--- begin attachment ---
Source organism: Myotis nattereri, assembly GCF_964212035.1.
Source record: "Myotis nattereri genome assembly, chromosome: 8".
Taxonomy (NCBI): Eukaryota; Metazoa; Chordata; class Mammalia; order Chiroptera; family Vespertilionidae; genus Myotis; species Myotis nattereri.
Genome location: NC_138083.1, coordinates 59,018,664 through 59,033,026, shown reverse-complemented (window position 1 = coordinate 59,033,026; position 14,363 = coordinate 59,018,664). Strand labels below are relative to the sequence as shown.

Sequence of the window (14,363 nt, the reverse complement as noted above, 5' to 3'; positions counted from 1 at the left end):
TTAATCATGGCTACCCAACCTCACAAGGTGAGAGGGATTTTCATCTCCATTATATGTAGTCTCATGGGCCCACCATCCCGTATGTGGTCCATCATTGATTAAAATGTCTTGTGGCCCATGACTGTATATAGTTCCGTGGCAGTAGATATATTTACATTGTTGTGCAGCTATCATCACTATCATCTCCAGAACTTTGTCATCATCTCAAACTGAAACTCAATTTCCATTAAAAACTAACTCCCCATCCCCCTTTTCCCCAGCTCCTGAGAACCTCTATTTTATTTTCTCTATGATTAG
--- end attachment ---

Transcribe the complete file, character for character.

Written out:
Source organism: Myotis nattereri, assembly GCF_964212035.1.
Source record: "Myotis nattereri genome assembly, chromosome: 8".
Taxonomy (NCBI): Eukaryota; Metazoa; Chordata; class Mammalia; order Chiroptera; family Vespertilionidae; genus Myotis; species Myotis nattereri.
Genome location: NC_138083.1, coordinates 59,018,664 through 59,033,026, shown reverse-complemented (window position 1 = coordinate 59,033,026; position 14,363 = coordinate 59,018,664). Strand labels below are relative to the sequence as shown.

Sequence of the window (14,363 nt, the reverse complement as noted above, 5' to 3'; positions counted from 1 at the left end):
TTAATCATGGCTACCCAACCTCACAAGGTGAGAGGGATTTTCATCTCCATTATATGTAGTCTCATGGGCCCACCATCCCGTATGTGGTCCATCATTGATTAAAATGTCTTGTGGCCCATGACTGTATATAGTTCCGTGGCAGTAGATATATTTACATTGTTGTGCAGCTATCATCACTATCATCTCCAGAACTTTGTCATCATCTCAAACTGAAACTCAATTTCCATTAAAAACTAACTCCCCATCCCCCTTTTCCCCAGCTCCTGAGAACCTCTATTTTATTTTCTCTATGATTAG